“Because once a few years pass by,” she said, as though reading my thoughts, “you won’t be able to return to the work environment. You won’t have the experience or knowledge for any proper job by then…”

That’s how the chink in my armour of self-righteous feminism began to grow.

A day later I thought about that same husband from Abu Dhabi.

He lost his job. He’s at home, first sincerely searching for a job, then halfheartedly pretending something will work out. Eventually, he stops. He stays in a foreign country, not as an expatriate, but as an expatriate’s stay-at-home husband. Money doesn’t come into his account. He does the shopping, but on his wife’s credit card. He drives his wife’s car, picks up his children from a school his wife is paying for. He does this day in, day out. On weekends, who does he hang out with? He has no work colleagues. His old friends have their own schedule. Forget weekends, what does he do on weekdays when the kids are at school? Does he watch T.V. serials/soap operas? Vanambadi, Kasauti Zindagi Ki, or Days of Our Lives? Or all three? If there are people in his neighbourhood, they’re probably all housewives, right? Will he join their gossip or cooking sessions? As the token male?

That’s how I realized I didn’t have the answer. It’s easy to say what should be done when it’s all in the abstract. If the husband is earning less or nothing compared to the wife, he should stay at home rather than uproot the family and lower the overall quality of life just so he can find a job and save his ego.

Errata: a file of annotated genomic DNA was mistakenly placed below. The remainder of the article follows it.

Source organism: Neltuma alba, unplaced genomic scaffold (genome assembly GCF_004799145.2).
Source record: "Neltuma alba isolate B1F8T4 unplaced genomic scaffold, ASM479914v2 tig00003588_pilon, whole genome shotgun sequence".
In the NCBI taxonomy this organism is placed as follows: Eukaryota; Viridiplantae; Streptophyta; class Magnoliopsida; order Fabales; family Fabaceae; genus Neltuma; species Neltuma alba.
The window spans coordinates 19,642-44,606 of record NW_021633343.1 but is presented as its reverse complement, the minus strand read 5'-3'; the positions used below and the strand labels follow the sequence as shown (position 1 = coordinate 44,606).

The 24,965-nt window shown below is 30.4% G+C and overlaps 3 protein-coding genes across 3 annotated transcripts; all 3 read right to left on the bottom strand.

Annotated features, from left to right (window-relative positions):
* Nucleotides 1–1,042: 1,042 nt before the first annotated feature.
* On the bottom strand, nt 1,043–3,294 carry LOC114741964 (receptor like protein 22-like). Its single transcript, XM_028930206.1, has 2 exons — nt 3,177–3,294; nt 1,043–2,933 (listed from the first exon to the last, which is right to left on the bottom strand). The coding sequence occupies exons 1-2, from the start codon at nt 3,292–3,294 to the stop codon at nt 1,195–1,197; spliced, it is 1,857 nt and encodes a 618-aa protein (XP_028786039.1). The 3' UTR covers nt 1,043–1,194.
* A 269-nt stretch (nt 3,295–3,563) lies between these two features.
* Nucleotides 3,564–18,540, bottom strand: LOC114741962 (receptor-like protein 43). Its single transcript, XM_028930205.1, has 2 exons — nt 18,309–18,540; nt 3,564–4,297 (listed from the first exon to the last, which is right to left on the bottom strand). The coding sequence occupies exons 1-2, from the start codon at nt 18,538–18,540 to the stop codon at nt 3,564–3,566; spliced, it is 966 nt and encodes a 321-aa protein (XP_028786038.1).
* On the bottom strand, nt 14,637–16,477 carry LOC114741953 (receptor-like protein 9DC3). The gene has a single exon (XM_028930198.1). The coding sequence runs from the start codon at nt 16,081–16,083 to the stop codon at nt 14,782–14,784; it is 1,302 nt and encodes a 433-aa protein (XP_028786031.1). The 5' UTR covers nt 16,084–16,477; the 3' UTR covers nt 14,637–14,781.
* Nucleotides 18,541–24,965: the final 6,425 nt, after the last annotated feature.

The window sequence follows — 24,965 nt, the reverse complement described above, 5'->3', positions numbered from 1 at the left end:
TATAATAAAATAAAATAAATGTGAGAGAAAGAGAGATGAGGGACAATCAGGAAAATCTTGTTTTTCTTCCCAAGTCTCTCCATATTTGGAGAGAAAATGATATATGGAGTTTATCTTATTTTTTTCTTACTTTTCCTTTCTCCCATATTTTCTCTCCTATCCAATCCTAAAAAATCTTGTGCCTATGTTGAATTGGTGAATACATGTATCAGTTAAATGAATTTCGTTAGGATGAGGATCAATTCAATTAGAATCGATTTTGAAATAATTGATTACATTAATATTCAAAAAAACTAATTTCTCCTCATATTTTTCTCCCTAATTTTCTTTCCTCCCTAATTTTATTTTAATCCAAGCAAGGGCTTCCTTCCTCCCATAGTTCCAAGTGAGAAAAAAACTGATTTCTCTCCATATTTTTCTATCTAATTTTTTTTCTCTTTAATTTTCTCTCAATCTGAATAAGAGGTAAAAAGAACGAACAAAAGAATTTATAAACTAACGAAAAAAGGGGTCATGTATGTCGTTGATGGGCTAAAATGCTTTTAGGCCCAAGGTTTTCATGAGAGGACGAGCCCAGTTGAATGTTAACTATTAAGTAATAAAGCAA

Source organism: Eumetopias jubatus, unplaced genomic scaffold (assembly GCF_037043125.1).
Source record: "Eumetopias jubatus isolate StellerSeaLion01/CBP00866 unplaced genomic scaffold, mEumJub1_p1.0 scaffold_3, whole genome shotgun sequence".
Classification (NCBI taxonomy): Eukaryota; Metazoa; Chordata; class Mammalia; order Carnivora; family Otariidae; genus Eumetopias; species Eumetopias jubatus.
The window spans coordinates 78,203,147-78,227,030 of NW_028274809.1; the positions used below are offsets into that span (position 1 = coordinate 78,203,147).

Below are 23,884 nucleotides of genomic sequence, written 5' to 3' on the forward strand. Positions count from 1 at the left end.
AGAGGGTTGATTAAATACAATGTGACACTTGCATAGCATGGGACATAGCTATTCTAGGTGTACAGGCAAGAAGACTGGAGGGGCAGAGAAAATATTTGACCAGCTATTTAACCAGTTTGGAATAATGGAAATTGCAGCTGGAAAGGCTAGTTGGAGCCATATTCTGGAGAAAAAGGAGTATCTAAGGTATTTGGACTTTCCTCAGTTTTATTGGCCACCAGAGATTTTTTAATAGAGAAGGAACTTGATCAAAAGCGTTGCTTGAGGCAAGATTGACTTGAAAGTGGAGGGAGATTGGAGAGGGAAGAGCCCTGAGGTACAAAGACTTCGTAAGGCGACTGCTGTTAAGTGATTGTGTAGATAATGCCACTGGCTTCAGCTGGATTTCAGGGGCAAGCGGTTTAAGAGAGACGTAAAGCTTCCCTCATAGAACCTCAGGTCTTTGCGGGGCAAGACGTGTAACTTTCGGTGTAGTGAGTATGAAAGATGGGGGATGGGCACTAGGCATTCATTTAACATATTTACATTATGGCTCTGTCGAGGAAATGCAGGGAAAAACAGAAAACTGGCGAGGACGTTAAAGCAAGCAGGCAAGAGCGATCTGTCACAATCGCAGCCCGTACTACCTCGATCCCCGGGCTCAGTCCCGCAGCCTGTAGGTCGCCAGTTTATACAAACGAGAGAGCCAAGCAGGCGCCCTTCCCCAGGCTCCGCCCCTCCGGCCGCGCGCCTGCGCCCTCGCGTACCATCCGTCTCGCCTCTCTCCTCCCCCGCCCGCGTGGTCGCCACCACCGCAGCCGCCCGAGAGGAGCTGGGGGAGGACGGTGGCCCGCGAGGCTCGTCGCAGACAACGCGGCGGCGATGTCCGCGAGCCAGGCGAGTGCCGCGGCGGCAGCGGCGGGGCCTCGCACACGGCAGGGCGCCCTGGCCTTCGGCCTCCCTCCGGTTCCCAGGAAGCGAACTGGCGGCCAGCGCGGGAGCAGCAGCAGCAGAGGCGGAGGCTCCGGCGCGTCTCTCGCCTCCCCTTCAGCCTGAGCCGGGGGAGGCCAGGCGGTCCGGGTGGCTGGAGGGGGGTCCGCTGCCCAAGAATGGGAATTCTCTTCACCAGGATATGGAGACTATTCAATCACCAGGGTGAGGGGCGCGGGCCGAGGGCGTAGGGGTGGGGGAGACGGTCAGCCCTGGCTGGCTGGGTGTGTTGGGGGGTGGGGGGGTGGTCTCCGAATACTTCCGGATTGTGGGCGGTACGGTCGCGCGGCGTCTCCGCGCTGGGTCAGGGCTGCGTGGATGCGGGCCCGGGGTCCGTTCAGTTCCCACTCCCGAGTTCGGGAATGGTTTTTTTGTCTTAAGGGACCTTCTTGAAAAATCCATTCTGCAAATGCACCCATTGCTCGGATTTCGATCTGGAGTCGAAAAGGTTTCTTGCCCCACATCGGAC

But how important is saving ego? Is it better to live in a smaller house, send your children to a lower quality school, spend your days in a more crowded, less comfortable city, if it means you can hold your head up high?

That’s when a comment my mother made resurfaced in my mind. “…It’s not ideal, but if the husband is not happy, it’ll cause much bigger problems later on…”

At that time I’d brushed it off as a remnant of a patriarchal mindset, one that upheld societal norms over common sense thinking. But now I’m not so sure.

I might as well want to do the sensible thing and stay at home to take care of the kids while my wife works. It makes financial sense. It’s the best outcome for my children, my wife, and my comfort in life. But will it slowly chip away at my sense of worth? Will there be snide jokes from my male friends? Will someone quip, “Yo, make us all some tea, will you?” when we gather together? Will my best friend message me asking, “Will your wife let you come for a movie with us?”

Stay at home dads, at least in Kerala in particular, and India in general, are rare. I wonder if I’ll be able to buck the trend and go ahead with it. I wonder if I’ll be able to put my money where my mouth is. But even now, I know I won’t be able to do this alone. Perhaps if there was a great movie starring Fahd Fazil or Dulqar Salman that glorified the stay at home dad, it’d make it all easier for me. Or if more people came out and owned the uncomfortable truth. If we had an open conversation about it around the dinner table and over social media platforms. That sometimes, wives have better jobs than husbands which means there’ll be a few stay-at-home dads. And that there’s nothing wrong with it.

So basically, I wanted to ask you….will you help me be a stay-at-home dad?

Musthafa Azeez
Indian born and raised in Qatar and currently making plans to be buried in Canada. Voracious reader, avid cinephile, self-published author of a crime novel and a freelance journalist.